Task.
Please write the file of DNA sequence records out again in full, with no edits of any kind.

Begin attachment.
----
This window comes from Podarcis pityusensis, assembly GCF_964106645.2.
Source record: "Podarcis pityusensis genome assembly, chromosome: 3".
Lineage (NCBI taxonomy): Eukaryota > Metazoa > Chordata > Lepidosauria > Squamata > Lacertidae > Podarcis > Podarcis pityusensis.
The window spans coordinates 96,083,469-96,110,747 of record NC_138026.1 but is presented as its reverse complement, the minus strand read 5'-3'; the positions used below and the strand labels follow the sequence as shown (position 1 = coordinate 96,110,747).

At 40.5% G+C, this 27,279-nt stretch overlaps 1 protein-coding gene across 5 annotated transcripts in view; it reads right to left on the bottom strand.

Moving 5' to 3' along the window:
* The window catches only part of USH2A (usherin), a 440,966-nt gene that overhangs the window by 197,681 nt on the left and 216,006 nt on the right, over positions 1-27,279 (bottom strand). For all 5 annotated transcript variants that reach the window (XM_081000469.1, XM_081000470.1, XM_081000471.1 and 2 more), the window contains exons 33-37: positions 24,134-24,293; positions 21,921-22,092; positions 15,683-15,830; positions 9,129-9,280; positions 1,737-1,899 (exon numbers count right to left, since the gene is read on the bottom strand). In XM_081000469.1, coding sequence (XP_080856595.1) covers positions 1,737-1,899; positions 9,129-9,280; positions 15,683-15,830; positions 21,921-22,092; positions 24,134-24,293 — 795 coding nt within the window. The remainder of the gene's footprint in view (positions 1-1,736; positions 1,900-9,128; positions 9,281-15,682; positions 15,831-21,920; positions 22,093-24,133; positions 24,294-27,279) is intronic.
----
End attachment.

This window comes from Podarcis pityusensis, assembly GCF_964106645.2.
Source record: "Podarcis pityusensis genome assembly, chromosome: 3".
Lineage (NCBI taxonomy): Eukaryota > Metazoa > Chordata > Lepidosauria > Squamata > Lacertidae > Podarcis > Podarcis pityusensis.
The window spans coordinates 96,083,469-96,110,747 of record NC_138026.1 but is presented as its reverse complement, the minus strand read 5'-3'; the positions used below and the strand labels follow the sequence as shown (position 1 = coordinate 96,110,747).

At 40.5% G+C, this 27,279-nt stretch overlaps 1 protein-coding gene across 5 annotated transcripts in view; it reads right to left on the bottom strand.

Moving 5' to 3' along the window:
* The window catches only part of USH2A (usherin), a 440,966-nt gene that overhangs the window by 197,681 nt on the left and 216,006 nt on the right, over positions 1-27,279 (bottom strand). For all 5 annotated transcript variants that reach the window (XM_081000469.1, XM_081000470.1, XM_081000471.1 and 2 more), the window contains exons 33-37: positions 24,134-24,293; positions 21,921-22,092; positions 15,683-15,830; positions 9,129-9,280; positions 1,737-1,899 (exon numbers count right to left, since the gene is read on the bottom strand). In XM_081000469.1, coding sequence (XP_080856595.1) covers positions 1,737-1,899; positions 9,129-9,280; positions 15,683-15,830; positions 21,921-22,092; positions 24,134-24,293 — 795 coding nt within the window. The remainder of the gene's footprint in view (positions 1-1,736; positions 1,900-9,128; positions 9,281-15,682; positions 15,831-21,920; positions 22,093-24,133; positions 24,294-27,279) is intronic.